There has always been something inside me that drives me to constantly be making things. Growing up, I was always creating something or other. Thank goodness for my mom, who never said “no” to supplying my habits and always inspired my creativity. She was my number one supporter!
Fast forward a few years. I went to Nazareth College in Rochester, NY and earned a BS in Studio Art. I thought I wanted to become a weaver, but it turned out that I also fell in love with clay. As a graduation gift, my parents gave me the experience of a lifetime; they sent me down to the Great Smokey Mountains in Tennessee to take my first class at, what would become one of my favorite places on Earth, Arrowmont School of Arts and Crafts. The class was in ceramics, but what was even cooler to me was it was the first class to fire a thing called an Anagama kiln. Arrowmont had just brought in a Japanese artist to build the kiln and at the time it was one of only three in the country. It is a kiln built into the side of a hill and uses only wood as its fuel. Talk about falling in love with heat and fire! This was my first introduction to the world of workshops and opened my life up to the most incredible learning experiences and friendships that have lasted over 33 years.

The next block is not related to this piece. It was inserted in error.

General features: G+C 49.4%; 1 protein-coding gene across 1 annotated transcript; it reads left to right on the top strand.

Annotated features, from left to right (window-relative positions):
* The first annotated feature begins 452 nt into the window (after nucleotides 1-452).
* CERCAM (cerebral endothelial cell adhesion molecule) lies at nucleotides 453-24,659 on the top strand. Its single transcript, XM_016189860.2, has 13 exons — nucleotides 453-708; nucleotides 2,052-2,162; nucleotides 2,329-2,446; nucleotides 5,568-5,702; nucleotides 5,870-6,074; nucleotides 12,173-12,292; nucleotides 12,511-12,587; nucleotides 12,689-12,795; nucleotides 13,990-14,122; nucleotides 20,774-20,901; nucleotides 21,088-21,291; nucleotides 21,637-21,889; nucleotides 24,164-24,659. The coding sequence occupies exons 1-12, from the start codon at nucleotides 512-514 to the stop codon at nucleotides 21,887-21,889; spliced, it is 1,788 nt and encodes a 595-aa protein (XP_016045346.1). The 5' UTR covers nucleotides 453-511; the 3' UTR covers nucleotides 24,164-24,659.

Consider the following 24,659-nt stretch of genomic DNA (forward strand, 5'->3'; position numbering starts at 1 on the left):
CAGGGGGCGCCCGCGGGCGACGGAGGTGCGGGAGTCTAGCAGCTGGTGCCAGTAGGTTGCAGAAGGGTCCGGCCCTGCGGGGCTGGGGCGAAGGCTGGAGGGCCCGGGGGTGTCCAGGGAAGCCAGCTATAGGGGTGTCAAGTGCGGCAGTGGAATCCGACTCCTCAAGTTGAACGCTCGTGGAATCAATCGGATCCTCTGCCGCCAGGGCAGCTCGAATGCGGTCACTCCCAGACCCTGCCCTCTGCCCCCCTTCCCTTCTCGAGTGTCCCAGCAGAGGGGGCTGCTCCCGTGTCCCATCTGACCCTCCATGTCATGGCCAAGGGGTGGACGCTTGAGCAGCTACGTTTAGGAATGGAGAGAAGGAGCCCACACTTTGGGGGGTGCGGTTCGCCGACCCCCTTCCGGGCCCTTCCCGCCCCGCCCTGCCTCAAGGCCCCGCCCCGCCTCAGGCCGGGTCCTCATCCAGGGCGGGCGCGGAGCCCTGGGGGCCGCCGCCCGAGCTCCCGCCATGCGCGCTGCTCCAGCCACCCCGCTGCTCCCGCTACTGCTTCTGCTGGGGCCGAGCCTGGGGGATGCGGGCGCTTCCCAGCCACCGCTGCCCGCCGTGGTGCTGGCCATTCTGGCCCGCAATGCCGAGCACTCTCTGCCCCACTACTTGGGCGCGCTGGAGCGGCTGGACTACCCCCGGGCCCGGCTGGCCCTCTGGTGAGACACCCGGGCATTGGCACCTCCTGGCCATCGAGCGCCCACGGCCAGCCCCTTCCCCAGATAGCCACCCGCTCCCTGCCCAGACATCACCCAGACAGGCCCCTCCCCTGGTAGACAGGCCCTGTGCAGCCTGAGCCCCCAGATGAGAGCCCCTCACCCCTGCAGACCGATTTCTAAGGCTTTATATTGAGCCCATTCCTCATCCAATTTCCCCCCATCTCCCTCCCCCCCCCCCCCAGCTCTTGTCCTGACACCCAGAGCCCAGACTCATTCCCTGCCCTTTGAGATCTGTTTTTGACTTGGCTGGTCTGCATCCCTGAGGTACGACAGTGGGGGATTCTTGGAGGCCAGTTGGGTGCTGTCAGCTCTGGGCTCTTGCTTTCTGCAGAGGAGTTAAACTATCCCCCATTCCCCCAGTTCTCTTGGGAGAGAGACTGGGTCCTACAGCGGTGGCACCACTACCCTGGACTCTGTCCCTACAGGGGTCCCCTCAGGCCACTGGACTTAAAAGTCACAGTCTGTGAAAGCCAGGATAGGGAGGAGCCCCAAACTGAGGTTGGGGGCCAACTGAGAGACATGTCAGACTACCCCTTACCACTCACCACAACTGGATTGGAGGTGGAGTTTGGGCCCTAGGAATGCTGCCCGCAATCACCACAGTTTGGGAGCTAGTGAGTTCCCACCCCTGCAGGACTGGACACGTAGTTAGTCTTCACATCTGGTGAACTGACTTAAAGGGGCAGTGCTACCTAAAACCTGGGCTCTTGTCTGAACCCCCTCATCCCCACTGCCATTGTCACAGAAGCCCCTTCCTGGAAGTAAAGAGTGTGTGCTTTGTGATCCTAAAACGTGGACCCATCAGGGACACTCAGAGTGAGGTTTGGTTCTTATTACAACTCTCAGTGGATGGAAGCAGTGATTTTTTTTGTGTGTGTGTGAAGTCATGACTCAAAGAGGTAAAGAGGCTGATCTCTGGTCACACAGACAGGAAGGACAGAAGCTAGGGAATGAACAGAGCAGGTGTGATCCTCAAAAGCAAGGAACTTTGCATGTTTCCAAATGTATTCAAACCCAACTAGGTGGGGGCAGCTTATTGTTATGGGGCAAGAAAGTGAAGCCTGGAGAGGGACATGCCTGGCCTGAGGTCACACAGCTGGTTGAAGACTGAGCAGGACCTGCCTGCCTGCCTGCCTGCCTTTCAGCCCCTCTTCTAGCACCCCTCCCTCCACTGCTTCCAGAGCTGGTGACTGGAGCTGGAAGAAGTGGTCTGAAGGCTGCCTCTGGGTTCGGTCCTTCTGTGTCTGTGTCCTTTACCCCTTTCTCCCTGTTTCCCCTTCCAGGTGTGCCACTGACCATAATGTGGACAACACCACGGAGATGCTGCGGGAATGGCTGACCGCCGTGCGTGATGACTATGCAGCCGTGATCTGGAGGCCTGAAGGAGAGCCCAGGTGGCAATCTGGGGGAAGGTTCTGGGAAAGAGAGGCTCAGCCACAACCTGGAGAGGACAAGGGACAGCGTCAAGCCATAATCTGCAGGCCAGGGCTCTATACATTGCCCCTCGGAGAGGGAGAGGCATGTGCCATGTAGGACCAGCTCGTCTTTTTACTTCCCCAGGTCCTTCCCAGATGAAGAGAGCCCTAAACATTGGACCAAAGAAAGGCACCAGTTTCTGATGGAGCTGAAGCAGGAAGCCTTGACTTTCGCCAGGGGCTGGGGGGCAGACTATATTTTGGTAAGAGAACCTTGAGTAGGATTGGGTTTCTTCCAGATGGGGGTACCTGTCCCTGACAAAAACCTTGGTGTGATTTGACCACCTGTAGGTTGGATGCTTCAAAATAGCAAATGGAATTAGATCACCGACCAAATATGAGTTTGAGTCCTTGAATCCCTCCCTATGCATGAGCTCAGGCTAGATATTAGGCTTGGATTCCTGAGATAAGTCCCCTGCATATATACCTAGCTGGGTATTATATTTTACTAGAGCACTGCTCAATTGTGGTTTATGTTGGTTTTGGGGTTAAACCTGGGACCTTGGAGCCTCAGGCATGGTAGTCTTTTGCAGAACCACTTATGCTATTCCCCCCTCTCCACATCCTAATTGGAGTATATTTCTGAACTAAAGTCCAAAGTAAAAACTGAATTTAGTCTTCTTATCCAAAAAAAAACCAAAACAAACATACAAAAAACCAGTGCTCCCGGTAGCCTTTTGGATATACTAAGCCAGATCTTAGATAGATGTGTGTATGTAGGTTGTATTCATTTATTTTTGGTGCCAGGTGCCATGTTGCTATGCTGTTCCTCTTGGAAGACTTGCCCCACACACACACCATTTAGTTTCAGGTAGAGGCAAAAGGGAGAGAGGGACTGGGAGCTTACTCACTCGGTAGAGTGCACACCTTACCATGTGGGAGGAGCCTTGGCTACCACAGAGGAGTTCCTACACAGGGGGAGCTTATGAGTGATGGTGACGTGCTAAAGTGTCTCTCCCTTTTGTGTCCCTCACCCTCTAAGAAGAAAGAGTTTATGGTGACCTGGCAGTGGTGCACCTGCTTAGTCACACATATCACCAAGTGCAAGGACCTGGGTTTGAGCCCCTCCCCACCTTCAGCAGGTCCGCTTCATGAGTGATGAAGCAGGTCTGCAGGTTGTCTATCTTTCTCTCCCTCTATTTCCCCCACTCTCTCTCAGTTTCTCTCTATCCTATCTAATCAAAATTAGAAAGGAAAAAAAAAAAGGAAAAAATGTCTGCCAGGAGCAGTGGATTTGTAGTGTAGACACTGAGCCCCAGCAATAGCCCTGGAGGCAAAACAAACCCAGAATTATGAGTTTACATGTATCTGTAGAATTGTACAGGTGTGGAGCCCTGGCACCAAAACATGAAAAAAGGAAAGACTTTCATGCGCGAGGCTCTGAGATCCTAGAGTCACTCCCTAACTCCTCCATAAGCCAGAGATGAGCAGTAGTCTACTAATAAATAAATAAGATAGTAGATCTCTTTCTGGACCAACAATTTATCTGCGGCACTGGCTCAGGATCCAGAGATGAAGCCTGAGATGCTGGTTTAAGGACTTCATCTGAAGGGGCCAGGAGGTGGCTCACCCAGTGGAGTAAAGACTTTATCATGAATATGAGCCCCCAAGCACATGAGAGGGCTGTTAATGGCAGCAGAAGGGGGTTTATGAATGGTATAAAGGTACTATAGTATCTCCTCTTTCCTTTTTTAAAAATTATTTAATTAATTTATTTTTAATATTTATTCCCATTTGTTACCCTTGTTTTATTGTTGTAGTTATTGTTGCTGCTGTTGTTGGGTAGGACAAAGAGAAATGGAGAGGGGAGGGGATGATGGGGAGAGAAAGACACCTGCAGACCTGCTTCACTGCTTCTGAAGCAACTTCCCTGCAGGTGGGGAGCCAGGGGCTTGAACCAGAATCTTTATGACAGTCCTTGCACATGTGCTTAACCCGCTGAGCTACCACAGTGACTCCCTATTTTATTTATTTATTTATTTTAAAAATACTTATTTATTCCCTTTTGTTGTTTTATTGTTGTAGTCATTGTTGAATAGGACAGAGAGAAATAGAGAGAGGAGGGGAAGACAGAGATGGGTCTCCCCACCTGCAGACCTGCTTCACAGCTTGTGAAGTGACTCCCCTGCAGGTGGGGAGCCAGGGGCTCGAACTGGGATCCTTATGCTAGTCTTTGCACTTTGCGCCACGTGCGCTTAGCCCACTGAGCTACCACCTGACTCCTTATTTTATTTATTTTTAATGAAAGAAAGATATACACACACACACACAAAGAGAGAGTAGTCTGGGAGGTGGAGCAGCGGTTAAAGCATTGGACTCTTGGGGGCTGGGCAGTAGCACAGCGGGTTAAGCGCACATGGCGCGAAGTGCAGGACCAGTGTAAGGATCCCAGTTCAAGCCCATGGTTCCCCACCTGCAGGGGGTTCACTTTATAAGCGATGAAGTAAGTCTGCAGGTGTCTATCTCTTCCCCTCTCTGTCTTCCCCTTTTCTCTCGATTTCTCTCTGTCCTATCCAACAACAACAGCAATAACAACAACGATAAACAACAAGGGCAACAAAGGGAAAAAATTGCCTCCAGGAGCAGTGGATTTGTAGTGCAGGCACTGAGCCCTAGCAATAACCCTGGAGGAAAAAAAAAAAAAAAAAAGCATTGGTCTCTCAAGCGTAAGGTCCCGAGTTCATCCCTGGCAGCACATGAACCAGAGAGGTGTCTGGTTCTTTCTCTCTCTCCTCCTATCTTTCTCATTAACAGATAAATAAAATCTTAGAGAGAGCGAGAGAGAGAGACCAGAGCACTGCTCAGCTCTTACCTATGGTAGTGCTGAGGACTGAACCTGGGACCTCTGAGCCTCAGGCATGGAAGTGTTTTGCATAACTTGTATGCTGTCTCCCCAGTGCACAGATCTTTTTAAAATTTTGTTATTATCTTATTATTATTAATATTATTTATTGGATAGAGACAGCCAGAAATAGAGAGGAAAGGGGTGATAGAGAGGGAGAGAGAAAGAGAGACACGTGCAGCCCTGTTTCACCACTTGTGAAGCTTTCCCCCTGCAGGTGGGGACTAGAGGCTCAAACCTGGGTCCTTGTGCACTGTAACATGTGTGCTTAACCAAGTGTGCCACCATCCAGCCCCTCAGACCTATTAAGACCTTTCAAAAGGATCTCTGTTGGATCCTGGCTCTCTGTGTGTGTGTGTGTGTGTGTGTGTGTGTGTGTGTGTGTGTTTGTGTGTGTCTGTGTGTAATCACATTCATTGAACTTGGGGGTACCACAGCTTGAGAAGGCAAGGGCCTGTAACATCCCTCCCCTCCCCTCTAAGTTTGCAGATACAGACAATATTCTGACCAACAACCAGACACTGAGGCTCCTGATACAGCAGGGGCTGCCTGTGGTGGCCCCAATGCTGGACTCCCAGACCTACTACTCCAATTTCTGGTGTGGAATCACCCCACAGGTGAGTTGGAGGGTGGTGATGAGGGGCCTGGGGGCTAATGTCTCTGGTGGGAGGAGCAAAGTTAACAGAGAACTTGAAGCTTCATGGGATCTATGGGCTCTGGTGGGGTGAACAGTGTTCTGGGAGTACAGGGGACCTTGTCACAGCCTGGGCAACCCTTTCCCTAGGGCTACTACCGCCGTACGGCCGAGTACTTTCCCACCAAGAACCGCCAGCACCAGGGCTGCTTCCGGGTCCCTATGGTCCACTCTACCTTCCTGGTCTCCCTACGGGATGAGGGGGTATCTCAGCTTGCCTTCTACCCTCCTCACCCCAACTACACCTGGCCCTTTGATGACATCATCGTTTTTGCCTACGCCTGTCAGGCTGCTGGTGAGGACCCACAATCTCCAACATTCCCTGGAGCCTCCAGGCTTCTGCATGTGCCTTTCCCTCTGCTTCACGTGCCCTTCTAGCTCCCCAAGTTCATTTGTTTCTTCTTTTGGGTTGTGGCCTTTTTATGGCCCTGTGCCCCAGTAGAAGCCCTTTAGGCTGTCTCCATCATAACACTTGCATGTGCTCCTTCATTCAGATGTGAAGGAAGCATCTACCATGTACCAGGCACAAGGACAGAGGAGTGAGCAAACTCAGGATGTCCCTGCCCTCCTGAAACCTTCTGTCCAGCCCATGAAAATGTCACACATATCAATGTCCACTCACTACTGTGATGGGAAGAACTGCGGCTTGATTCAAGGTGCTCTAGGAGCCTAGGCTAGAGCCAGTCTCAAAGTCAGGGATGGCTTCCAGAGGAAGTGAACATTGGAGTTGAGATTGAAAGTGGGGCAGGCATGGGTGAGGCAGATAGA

My life has always been a series of dichotomies. Not only did I have the drive to create, but I also loved the outdoors, which included canoeing, camping, skiing, etc. As I had my three wonderful children, I also worked what some call a “real” job in a ski shop, putting my artwork on the back burner. After having my youngest son, I decided to get back to my artistic roots and went back to school to earn a second undergraduate and a masters degree in Art Education at the State University College at Buffalo. Most importantly, I went back down to Arrowmont and took my first class in glass. I was hooked! I took my first job teaching art in a public school, but continued to sneak out to as many glass classes and workshops as I could, collecting tools, glass and supplies along the way.
Long story short, life got crazy and my daughter was diagnosed with a very rare form cancer at the age of 16. My entire life was put on hold while I tended to her and saw her through the life-saving process of a bone marrow transplant. I found myself back working at the ski shop and devoted my new life to that, but the glass thing kept creeping in. I snuck back into classes and eventually started assisting various artists with their classes and even taught a few myself.
When my youngest son became interested in blowing glass, I transformed my glass studio to accommodate both glass fusing and glass blowing. With a lot of encouragement from my family and friends, I finally took the leap, quit my full time “real” job at the ski shop after 25+ years, and here I am: a full time glass artist, making and selling art, as well as teaching classes and workshops. My dream come true! I think my mom would be proud, as it was always her dream for me too!